Part and parcel of a Data Protection programme is an awareness of the cyber security threats that are out there. A cyber security threat can be defined as “the possibility of a successful cyber-attack that aims to gain unauthorized access, damage, disrupt, or steal an information technology asset, computer network, intellectual property or any other form of sensitive data.” (Tunggal, 2020). In this report, I’ll be describing a number of key threats that have emerged during 2020 and the accompanying pandemic.

RDP Attacks

Remote Desktop Attacks are nothing new, however, they do appear to be growing in prevalence. Telemetry from ESET’s Brute-Force Attack Protection shows a marked upswing in the number of unique clients reporting RDP attack attempts in the wild.

Figure 1: Trend of RDP attack attempts against unique clients per day (ESET, 2020)

RDP as a protocol is particularly attractive as a target, given that many employees access their corporate resources via this protocol. With work-from-home (WFH) becoming all the more popular, many of these connections are exposed to the public internet. As per McAfee Labs, the number of ports exposed to the web has grown from 3 million in January 2020, to roughly 4.5 million in March 2020 (Roccia, 2020).

Recommendations

There are secure methods to connect to RDP, and a number of recommendations can be made for ensuring this security. Microsoft issued a press release detailing a fix for Remote Code Execution in older versions of Windows, dating back to May 2019 (Microsoft Security Response Center, 2019). It is recommended that your operating system is patched to the current level as well as considering the options below (Roccia, 2020).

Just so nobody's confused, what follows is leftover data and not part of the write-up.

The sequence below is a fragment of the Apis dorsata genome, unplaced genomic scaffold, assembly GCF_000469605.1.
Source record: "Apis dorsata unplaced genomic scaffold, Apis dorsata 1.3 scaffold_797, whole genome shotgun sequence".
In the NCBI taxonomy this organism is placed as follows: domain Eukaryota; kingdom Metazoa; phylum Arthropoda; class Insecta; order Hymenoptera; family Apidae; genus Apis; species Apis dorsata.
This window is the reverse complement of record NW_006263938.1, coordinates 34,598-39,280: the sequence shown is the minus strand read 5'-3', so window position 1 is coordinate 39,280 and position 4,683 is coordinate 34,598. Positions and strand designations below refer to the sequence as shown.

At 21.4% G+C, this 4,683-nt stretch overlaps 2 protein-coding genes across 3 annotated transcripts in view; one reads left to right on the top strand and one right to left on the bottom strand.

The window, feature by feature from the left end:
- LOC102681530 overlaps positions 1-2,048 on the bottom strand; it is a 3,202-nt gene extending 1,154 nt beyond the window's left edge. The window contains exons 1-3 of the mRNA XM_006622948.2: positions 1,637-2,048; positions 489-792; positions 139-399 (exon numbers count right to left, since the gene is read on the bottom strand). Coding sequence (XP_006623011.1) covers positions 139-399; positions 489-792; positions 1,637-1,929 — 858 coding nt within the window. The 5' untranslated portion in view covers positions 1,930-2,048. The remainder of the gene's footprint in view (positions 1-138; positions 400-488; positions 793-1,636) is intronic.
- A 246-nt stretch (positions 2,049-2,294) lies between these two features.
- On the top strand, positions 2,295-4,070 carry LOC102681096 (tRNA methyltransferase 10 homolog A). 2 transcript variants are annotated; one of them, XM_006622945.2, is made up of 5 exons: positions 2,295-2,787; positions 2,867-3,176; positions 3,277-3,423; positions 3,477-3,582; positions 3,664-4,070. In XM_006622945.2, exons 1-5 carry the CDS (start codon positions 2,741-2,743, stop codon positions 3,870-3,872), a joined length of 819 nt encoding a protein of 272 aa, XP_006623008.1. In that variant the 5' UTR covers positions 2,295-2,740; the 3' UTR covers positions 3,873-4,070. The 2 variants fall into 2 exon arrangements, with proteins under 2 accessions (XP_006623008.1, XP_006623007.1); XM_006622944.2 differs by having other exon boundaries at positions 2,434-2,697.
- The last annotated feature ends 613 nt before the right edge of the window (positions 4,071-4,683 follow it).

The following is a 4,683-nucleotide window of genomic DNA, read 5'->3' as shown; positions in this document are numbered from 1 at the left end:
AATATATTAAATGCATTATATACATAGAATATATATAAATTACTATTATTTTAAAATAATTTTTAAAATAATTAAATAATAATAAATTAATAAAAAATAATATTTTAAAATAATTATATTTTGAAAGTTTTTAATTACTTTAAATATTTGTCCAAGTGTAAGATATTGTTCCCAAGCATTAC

• Disable internet-facing RDP on port 3389
  • Require strong and complex passwords
  • Use additional layers of authentication (MFA)
  • Use a VPN to access RDP infrastructure from outside
  • Install endpoint security
  • Update and replace outdated operating systems (prior to Windows 2012)

In addition to the above, if you are using Microsoft Azure hosted services, use what is known as a Bastion Host to access your systems. This allows you to connect to your virtual machines via the web browser, taking advantage of Azure’s multifactor authentication and other benefits (Microsoft, 2020).

COVID-19 Phishing

The COVID-19 pandemic has proven to be a key vector of attack for phishers, where new attacks using socially engineered emails have bypassed security checks, and in some cases common sense (Montalbano, 2020).

The threat in question claimed to show important information about COVID-19 statistics in the reader’s area. It evaded Advanced Threat Protection (ATP) by impersonating a valid domain with a spoofed IP address. Due to the mail delivery being performed by a proxy that appeared to be legitimate, the email slipped past basic security checks such as DKIM and SPF.

Once ATP has been evaded, the reliance is on social engineering and spoofing the email address of a trusted source – much like other phishing campaigns. Users who click on the links in the email are taken to a highly sophisticated and well-designed fake Microsoft login, where their credentials are harvested.

Recommendations